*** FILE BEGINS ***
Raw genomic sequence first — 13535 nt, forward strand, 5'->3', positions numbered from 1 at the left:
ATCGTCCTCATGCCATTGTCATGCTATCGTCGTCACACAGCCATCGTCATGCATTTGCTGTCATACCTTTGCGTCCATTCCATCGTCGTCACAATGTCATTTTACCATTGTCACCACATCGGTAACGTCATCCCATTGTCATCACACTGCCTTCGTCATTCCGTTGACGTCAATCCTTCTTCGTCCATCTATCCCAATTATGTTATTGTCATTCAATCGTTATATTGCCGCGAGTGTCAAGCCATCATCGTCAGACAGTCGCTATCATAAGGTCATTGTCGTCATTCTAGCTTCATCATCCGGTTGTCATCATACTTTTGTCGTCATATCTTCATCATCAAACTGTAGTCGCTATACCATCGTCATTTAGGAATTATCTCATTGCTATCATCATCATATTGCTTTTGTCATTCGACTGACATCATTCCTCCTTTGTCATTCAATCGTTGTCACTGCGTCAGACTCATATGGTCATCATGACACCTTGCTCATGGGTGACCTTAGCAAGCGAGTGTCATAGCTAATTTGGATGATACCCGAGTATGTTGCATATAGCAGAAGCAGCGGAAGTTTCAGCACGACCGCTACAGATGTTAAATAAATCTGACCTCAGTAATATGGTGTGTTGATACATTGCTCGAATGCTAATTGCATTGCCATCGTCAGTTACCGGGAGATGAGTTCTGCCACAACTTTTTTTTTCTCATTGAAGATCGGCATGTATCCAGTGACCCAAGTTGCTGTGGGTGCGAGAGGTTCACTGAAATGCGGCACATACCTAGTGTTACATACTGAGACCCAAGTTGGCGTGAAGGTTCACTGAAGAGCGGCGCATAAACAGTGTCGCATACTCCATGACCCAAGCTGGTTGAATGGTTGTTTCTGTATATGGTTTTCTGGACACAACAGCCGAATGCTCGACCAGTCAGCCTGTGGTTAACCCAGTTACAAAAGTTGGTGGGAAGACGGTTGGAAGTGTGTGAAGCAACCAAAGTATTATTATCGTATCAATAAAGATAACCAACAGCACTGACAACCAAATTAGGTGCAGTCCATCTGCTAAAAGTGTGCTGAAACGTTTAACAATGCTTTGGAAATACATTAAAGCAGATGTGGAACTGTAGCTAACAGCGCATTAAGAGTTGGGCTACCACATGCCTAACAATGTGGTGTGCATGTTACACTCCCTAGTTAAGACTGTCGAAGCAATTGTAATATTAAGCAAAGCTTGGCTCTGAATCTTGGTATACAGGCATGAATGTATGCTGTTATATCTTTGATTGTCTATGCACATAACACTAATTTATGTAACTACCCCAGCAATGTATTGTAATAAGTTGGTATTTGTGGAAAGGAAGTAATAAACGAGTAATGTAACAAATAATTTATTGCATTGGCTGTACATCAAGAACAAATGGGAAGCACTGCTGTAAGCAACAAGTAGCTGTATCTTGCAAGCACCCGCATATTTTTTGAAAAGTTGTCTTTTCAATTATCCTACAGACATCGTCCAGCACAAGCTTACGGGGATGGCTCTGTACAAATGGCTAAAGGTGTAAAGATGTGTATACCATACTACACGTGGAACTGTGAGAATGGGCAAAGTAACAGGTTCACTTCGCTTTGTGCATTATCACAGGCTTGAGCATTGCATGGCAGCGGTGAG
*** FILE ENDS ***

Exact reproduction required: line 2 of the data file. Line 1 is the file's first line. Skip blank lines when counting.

ATCGTCCTCATGCCATTGTCATGCTATCGTCGTCACACAGCCATCGTCATGCATTTGCTGTCATACCTTTGCGTCCATTCCATCGTCGTCACAATGTCATTTTACCATTGTCACCACATCGGTAACGTCATCCCATTGTCATCACACTGCCTTCGTCATTCCGTTGACGTCAATCCTTCTTCGTCCATCTATCCCAATTATGTTATTGTCATTCAATCGTTATATTGCCGCGAGTGTCAAGCCATCATCGTCAGACAGTCGCTATCATAAGGTCATTGTCGTCATTCTAGCTTCATCATCCGGTTGTCATCATACTTTTGTCGTCATATCTTCATCATCAAACTGTAGTCGCTATACCATCGTCATTTAGGAATTATCTCATTGCTATCATCATCATATTGCTTTTGTCATTCGACTGACATCATTCCTCCTTTGTCATTCAATCGTTGTCACTGCGTCAGACTCATATGGTCATCATGACACCTTGCTCATGGGTGACCTTAGCAAGCGAGTGTCATAGCTAATTTGGATGATACCCGAGTATGTTGCATATAGCAGAAGCAGCGGAAGTTTCAGCACGACCGCTACAGATGTTAAATAAATCTGACCTCAGTAATATGGTGTGTTGATACATTGCTCGAATGCTAATTGCATTGCCATCGTCAGTTACCGGGAGATGAGTTCTGCCACAACTTTTTTTTTCTCATTGAAGATCGGCATGTATCCAGTGACCCAAGTTGCTGTGGGTGCGAGAGGTTCACTGAAATGCGGCACATACCTAGTGTTACATACTGAGACCCAAGTTGGCGTGAAGGTTCACTGAAGAGCGGCGCATAAACAGTGTCGCATACTCCATGACCCAAGCTGGTTGAATGGTTGTTTCTGTATATGGTTTTCTGGACACAACAGCCGAATGCTCGACCAGTCAGCCTGTGGTTAACCCAGTTACAAAAGTTGGTGGGAAGACGGTTGGAAGTGTGTGAAGCAACCAAAGTATTATTATCGTATCAATAAAGATAACCAACAGCACTGACAACCAAATTAGGTGCAGTCCATCTGCTAAAAGTGTGCTGAAACGTTTAACAATGCTTTGGAAATACATTAAAGCAGATGTGGAACTGTAGCTAACAGCGCATTAAGAGTTGGGCTACCACATGCCTAACAATGTGGTGTGCATGTTACACTCCCTAGTTAAGACTGTCGAAGCAATTGTAATATTAAGCAAAGCTTGGCTCTGAATCTTGGTATACAGGCATGAATGTATGCTGTTATATCTTTGATTGTCTATGCACATAACACTAATTTATGTAACTACCCCAGCAATGTATTGTAATAAGTTGGTATTTGTGGAAAGGAAGTAATAAACGAGTAATGTAACAAATAATTTATTGCATTGGCTGTACATCAAGAACAAATGGGAAGCACTGCTGTAAGCAACAAGTAGCTGTATCTTGCAAGCACCCGCATATTTTTTGAAAAGTTGTCTTTTCAATTATCCTACAGACATCGTCCAGCACAAGCTTACGGGGATGGCTCTGTACAAATGGCTAAAGGTGTAAAGATGTGTATACCATACTACACGTGGAACTGTGAGAATGGGCAAAGTAACAGGTTCACTTCGCTTTGTGCATTATCACAGGCTTGAGCATTGCATGGCAGCGGTGAG